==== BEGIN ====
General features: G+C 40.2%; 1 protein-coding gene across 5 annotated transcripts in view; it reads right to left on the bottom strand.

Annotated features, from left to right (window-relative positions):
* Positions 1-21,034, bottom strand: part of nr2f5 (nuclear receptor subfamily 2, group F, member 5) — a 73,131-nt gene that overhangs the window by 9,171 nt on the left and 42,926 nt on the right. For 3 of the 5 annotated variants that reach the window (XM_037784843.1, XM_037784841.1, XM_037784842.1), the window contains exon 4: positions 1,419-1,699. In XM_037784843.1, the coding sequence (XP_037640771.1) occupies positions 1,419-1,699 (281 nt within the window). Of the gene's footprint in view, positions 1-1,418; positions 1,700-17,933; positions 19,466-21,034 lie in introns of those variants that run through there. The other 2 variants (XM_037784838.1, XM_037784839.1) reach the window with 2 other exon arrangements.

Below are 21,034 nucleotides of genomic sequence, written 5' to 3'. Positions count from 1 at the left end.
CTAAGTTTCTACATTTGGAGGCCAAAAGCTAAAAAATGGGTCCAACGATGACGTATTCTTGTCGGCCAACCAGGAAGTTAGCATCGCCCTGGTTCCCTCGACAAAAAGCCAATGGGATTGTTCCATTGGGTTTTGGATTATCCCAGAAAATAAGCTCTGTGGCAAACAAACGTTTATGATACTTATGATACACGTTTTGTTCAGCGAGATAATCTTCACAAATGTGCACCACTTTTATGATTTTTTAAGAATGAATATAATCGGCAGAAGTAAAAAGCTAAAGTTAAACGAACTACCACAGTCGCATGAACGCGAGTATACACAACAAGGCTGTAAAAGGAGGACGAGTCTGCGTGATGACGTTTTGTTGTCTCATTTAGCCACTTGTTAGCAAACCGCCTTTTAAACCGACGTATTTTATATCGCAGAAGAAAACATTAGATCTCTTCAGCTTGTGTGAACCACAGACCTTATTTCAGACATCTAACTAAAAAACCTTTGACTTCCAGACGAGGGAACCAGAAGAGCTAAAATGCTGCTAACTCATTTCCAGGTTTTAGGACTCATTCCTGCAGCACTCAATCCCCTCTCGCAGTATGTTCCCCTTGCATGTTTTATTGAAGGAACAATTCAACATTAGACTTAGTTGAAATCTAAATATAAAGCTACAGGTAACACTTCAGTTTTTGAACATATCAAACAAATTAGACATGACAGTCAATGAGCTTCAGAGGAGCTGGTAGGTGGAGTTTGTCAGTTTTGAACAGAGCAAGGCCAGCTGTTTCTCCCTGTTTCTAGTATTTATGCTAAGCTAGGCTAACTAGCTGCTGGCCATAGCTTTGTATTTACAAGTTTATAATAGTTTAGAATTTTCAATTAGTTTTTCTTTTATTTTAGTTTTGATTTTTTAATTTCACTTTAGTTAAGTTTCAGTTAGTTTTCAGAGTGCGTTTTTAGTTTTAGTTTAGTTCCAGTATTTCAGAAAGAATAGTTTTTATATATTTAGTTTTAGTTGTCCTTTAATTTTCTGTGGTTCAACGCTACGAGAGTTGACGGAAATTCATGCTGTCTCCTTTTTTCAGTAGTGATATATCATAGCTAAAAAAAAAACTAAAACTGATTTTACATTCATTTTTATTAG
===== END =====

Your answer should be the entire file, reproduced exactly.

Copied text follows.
General features: G+C 40.2%; 1 protein-coding gene across 5 annotated transcripts in view; it reads right to left on the bottom strand.

Annotated features, from left to right (window-relative positions):
* Positions 1-21,034, bottom strand: part of nr2f5 (nuclear receptor subfamily 2, group F, member 5) — a 73,131-nt gene that overhangs the window by 9,171 nt on the left and 42,926 nt on the right. For 3 of the 5 annotated variants that reach the window (XM_037784843.1, XM_037784841.1, XM_037784842.1), the window contains exon 4: positions 1,419-1,699. In XM_037784843.1, the coding sequence (XP_037640771.1) occupies positions 1,419-1,699 (281 nt within the window). Of the gene's footprint in view, positions 1-1,418; positions 1,700-17,933; positions 19,466-21,034 lie in introns of those variants that run through there. The other 2 variants (XM_037784838.1, XM_037784839.1) reach the window with 2 other exon arrangements.

Below are 21,034 nucleotides of genomic sequence, written 5' to 3'. Positions count from 1 at the left end.
CTAAGTTTCTACATTTGGAGGCCAAAAGCTAAAAAATGGGTCCAACGATGACGTATTCTTGTCGGCCAACCAGGAAGTTAGCATCGCCCTGGTTCCCTCGACAAAAAGCCAATGGGATTGTTCCATTGGGTTTTGGATTATCCCAGAAAATAAGCTCTGTGGCAAACAAACGTTTATGATACTTATGATACACGTTTTGTTCAGCGAGATAATCTTCACAAATGTGCACCACTTTTATGATTTTTTAAGAATGAATATAATCGGCAGAAGTAAAAAGCTAAAGTTAAACGAACTACCACAGTCGCATGAACGCGAGTATACACAACAAGGCTGTAAAAGGAGGACGAGTCTGCGTGATGACGTTTTGTTGTCTCATTTAGCCACTTGTTAGCAAACCGCCTTTTAAACCGACGTATTTTATATCGCAGAAGAAAACATTAGATCTCTTCAGCTTGTGTGAACCACAGACCTTATTTCAGACATCTAACTAAAAAACCTTTGACTTCCAGACGAGGGAACCAGAAGAGCTAAAATGCTGCTAACTCATTTCCAGGTTTTAGGACTCATTCCTGCAGCACTCAATCCCCTCTCGCAGTATGTTCCCCTTGCATGTTTTATTGAAGGAACAATTCAACATTAGACTTAGTTGAAATCTAAATATAAAGCTACAGGTAACACTTCAGTTTTTGAACATATCAAACAAATTAGACATGACAGTCAATGAGCTTCAGAGGAGCTGGTAGGTGGAGTTTGTCAGTTTTGAACAGAGCAAGGCCAGCTGTTTCTCCCTGTTTCTAGTATTTATGCTAAGCTAGGCTAACTAGCTGCTGGCCATAGCTTTGTATTTACAAGTTTATAATAGTTTAGAATTTTCAATTAGTTTTTCTTTTATTTTAGTTTTGATTTTTTAATTTCACTTTAGTTAAGTTTCAGTTAGTTTTCAGAGTGCGTTTTTAGTTTTAGTTTAGTTCCAGTATTTCAGAAAGAATAGTTTTTATATATTTAGTTTTAGTTGTCCTTTAATTTTCTGTGGTTCAACGCTACGAGAGTTGACGGAAATTCATGCTGTCTCCTTTTTTCAGTAGTGATATATCATAGCTAAAAAAAAAACTAAAACTGATTTTACATTCATTTTTATTAG